Parties involved in litigation have a duty to preserve evidence, including electronic data. The U.S. District Court for the Eastern District of Michigan recently ruled that, if electronic data is deleted or destroyed in bad faith, monetary sanctions may be imposed along with an irrefutable adverse inference at trial that the destroyed data contained information that is unfavorable to the culpable party. The irrefutable inference may be immensely damaging to a party’s chances at trial because it gives the jury free rein to assume the worst about the evidence that has been “covered up.” The jury can use its imagination to assume which documents were destroyed, and the jury may come to the conclusion that a party who destroys evidence may be untrustworthy with respect to other issues in controversy.
In Barrette Outdoor Living, Inc. v. Michigan Resin Representatives, after a defendant received notice to preserve electronically stored information, the defendant returned his old cell phone to his mobile provider, potentially spoiling valuable evidence relevant to the case. To make matters worse, the defendant then deleted approximately 270,000 files from his laptop, following a motion to compel digital imaging of the defendant’s laptop. Despite the defendant’s claims that the files were personal and irrelevant to the claims in the case, a magistrate judge granted the plaintiff’s spoliation motion and penalized the defendant with $25,000 to compensate the plaintiff for the fees and costs associated with bringing the motion and an additional $10,000 for the plaintiff’s increased costs for obtaining discovery absent the destroyed evidence. The defendant in this case was an individual, so the monetary sanctions could be even higher for culpable corporations. The defendant was also burdened with the adverse inference, so the jury would receive an instruction at trial to assume that the cell phone and laptop contained information that was unfavorable to the defendant.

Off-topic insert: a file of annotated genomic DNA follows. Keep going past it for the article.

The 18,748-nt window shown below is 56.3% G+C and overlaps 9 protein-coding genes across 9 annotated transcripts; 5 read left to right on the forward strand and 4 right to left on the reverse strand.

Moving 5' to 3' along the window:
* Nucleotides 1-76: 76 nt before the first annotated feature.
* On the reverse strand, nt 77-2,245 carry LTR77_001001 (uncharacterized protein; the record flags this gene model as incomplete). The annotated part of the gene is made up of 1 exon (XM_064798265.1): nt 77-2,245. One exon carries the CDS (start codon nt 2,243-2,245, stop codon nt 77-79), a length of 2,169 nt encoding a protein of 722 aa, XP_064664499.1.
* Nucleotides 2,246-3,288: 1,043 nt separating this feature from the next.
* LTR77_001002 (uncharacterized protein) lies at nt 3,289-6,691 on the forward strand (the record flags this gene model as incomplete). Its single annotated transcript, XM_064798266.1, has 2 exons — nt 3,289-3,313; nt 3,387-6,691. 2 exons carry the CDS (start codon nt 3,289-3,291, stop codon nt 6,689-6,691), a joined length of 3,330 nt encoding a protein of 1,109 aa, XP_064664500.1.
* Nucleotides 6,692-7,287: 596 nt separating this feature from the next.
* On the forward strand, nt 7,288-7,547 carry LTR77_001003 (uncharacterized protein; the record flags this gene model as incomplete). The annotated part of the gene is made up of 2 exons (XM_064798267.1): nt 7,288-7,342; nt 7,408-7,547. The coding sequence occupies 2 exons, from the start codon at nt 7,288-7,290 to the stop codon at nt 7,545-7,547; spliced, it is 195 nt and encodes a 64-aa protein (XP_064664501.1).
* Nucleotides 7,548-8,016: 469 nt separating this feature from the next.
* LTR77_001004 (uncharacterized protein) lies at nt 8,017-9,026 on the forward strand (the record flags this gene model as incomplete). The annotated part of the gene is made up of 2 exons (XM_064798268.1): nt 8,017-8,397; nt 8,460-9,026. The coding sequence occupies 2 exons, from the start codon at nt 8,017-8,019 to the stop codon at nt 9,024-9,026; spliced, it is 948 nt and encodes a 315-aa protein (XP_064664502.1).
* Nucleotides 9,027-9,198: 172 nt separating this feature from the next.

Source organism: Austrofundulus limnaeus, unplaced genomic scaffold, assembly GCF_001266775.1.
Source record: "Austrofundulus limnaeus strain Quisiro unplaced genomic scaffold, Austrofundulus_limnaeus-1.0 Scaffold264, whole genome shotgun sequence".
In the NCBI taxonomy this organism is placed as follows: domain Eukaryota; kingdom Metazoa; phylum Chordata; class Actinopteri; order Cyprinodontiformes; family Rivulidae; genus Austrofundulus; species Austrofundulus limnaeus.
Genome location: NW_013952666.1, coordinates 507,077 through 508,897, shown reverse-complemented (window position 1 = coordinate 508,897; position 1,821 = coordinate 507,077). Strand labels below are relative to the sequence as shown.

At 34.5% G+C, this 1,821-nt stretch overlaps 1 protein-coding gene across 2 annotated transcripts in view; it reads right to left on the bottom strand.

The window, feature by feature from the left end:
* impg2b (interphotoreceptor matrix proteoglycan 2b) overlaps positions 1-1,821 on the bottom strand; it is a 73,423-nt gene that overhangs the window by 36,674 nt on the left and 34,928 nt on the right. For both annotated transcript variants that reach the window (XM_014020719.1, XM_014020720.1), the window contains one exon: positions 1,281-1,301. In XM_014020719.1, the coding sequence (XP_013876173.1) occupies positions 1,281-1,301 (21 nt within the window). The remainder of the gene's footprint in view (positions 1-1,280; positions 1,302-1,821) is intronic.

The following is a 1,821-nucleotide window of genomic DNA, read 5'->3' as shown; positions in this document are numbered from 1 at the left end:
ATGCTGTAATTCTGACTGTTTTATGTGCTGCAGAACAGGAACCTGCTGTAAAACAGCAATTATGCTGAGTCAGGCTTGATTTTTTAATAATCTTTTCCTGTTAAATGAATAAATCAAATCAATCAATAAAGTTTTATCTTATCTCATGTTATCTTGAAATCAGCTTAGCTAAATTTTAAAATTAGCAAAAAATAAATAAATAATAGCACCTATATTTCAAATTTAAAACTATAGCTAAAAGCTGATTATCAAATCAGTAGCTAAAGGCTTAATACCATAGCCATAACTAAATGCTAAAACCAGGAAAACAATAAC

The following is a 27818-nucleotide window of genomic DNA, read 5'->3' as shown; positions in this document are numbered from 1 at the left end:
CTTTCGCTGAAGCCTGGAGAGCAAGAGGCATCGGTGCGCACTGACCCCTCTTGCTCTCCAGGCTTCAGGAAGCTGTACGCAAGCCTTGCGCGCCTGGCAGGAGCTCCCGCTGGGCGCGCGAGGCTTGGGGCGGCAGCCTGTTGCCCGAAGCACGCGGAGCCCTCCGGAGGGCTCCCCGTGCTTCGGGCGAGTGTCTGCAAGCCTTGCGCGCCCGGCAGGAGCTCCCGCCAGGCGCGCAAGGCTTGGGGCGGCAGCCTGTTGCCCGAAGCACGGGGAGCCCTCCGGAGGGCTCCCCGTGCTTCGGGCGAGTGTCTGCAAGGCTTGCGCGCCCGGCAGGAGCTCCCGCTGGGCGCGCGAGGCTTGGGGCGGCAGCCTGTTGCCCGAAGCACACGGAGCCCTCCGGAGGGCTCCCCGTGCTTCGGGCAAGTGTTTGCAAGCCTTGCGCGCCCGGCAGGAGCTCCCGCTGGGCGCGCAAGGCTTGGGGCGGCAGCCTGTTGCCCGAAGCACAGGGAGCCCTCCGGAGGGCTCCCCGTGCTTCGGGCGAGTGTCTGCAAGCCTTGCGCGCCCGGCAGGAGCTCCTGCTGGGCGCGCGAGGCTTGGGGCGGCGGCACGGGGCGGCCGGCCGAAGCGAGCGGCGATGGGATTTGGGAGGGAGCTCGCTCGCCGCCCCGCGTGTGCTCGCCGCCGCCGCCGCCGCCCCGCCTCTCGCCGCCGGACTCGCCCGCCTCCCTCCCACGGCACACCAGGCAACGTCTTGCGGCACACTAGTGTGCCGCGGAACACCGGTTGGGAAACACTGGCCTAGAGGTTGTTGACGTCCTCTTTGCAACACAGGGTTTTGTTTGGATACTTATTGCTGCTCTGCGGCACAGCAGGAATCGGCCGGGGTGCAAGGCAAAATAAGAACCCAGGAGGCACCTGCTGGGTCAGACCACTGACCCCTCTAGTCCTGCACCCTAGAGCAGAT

When it doubt, play it safe with electronic data and preserve everything once you know a lawsuit is under way. It may be far more difficult to overcome a negative inference at trial than it would be to simply explain the contents of an email or other form of electronic data.
Source: Litigation News, American Bar Association, “Spoliation of Electronic Data Results in Severe Sanctions,” Caitlin Haney, November 5, 2013.